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NSA: DNS-over-HTTPS “no panacea”. NCSC: Handy if *we* run it, though.

The US’s National Security Agency (NSA) this week warned that use of DNS-over-HTTPS (or “DoH” — which sends the domain name you typed via encrypted HTTPS connection instead of via plain text to what is typically a third-party DNS resolver like Cloudflare or Google rather than your flailing ISP) may mean organisations “lose important defences”, adding that DoH is “no panacea” for online privacy and data protection.

“DoH provides the benefit of encrypted DNS transactions, but it can also bring issues to enterprises, including a false sense of security, bypassing of DNS monitoring and protections, concerns for internal network configurations and information, and exploitation of upstream DNS traffic”, the NSA wrote January 14, warning that use of DoH in the enterprise may undermine the use of network monitoring tools deployed to “inspect DNS traffic and look for indications of anomalous activity.”

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A worry appears to be the move by browsers like Mozilla Firefox to deploy DoH by default in the US. (Users can choose between Cloudflare’s 1.1.1.1 and the NextDNS service. Mozilla says it is giving organisations the option of blocking DoH use by staff via a so-called “canary domain”; tidily explained here). Chrome, meanwhile, has said that will make DoH its default setting where existing DNS resolvers offer the service. (Most ISPs do not, although BT is among those to have started experimenting.)

The NSA added — seemingly pointing to such examples — that “in some cases, individual client applications may enable DoH using external resolvers, causing some of these issues automatically”. (With workforces now largely remote, this can cause growing issues for corporate IT teams, particularly those using passive network-based detection for malware domains, data loss prevention, or other metrics.)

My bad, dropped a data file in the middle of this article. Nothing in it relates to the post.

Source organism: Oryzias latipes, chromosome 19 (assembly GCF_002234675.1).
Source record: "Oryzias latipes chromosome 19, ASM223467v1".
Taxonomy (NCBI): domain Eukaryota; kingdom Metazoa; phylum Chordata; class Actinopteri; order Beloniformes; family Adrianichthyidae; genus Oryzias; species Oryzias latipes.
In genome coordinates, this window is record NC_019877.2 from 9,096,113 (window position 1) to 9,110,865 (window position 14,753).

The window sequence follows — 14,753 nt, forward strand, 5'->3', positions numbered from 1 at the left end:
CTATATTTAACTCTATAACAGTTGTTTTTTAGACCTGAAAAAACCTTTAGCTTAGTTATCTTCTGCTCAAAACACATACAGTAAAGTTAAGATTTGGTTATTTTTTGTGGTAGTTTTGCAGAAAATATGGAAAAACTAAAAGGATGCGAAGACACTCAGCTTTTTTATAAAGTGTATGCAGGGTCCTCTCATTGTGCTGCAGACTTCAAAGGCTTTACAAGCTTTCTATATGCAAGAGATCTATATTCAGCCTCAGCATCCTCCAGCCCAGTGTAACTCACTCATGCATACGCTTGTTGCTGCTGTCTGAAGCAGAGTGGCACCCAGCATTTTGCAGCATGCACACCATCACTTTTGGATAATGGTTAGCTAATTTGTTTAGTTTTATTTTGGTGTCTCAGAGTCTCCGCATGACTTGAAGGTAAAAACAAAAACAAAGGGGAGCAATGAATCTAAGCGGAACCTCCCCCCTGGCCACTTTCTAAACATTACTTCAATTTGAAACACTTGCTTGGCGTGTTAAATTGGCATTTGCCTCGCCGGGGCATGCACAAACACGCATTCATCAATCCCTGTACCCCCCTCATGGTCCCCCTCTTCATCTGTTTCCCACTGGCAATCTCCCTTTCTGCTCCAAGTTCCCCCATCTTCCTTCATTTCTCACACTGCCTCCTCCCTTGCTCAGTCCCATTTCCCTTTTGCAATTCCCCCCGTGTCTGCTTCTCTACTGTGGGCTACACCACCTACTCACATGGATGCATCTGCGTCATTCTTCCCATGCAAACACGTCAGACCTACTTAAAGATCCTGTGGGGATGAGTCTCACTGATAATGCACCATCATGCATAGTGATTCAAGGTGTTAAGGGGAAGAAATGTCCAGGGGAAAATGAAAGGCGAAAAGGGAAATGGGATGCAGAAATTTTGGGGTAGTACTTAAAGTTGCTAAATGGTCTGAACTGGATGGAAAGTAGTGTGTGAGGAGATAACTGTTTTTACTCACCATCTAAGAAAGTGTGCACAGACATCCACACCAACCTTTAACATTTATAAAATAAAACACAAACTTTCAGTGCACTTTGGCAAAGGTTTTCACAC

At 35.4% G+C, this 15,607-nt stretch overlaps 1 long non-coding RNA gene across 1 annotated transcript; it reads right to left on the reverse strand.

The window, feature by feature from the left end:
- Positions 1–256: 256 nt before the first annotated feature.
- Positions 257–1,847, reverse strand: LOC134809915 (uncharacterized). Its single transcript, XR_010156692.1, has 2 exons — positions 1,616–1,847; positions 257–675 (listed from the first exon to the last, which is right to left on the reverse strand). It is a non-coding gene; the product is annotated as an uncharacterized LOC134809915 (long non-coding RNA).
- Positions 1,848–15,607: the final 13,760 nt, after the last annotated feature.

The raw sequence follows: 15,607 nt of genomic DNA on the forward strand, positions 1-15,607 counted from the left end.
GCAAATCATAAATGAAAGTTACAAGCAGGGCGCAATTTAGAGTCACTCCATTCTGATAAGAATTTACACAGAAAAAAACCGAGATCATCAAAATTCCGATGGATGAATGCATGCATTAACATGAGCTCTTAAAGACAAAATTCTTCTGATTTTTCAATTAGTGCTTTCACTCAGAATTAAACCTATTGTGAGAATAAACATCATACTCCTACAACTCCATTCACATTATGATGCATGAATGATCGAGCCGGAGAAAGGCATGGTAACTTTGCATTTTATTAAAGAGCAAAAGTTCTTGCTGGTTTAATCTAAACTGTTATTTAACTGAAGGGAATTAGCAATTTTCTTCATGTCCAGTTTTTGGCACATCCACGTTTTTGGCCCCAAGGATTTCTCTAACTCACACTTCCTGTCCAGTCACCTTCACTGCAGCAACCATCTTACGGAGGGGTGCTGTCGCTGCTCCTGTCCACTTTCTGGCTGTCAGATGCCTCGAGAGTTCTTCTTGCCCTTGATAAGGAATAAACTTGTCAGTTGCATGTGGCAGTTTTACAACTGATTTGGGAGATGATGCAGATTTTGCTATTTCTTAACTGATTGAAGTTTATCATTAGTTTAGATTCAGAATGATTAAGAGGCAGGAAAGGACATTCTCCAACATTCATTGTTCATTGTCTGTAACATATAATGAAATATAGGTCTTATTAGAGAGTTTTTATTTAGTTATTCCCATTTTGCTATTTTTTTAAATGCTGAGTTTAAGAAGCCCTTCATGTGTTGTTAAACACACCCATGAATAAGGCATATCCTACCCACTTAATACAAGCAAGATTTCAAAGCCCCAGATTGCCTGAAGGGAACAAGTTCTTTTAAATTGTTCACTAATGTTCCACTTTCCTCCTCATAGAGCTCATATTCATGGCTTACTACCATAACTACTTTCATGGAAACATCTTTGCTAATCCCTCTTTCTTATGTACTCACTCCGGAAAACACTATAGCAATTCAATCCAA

NCSC: “So how about if…?”

The NSA statement came the same week that on this side of the pond, the UK’s National Cyber Security Centre (NCSC) — the enterprise-friendly shop front of NSA counterpart GCHQ — noted that it had deployed DNS-over-HTTPS to underpin its new “PDNS Digital Roaming service”.

The NCSC launched its Protective Domain Name Service (PDNS) in 2017. It’s essentially NCSC-backed DNS resolution for the public sector that blocks malicious websites to — as the NCSC puts it — “hamper the use of DNS [or just bad domains] for malware distribution and operation.”

With public sector workers now largely remote and outside corporate networks, it can be harder to track what they’re looking up and downloading. The NCSC — along with Nominet — has now rolled out what it describes as a “small application for Windows 10” — PDNS Digital Roaming — which “extends the benefits of our protection by detecting when a device is outside of its enterprise network and redirecting DNS traffic to PDNS, using the encrypted DNS over HTTPS (DoH) protocol.”

(Don’t call it the Great Firewall of the UK: It’s optional and only for the public sector, ‘k? Read more about it here.)

“Devices are authenticated using client certificates. Again, see our knowledge base for more information on creating, distributing and managing PDNS Digital Roaming client certificates, at scale. PDNS Digital Roaming has been designed to be compatible with existing content filtering solutions, but we encourage testing”, the NCSC notes.

Want to comment on Mozilla’s public consultation on DoH? It’s extended the deadline of the comment period to January 20 2021.

See also: Mimecast certs compromised by “sophisticated threat actor”

Ed Targett

Ed Targett is founder of The Stack. He has previously served as editor at Tech Monitor, Computer Business Review, and Roubini Global Economics.

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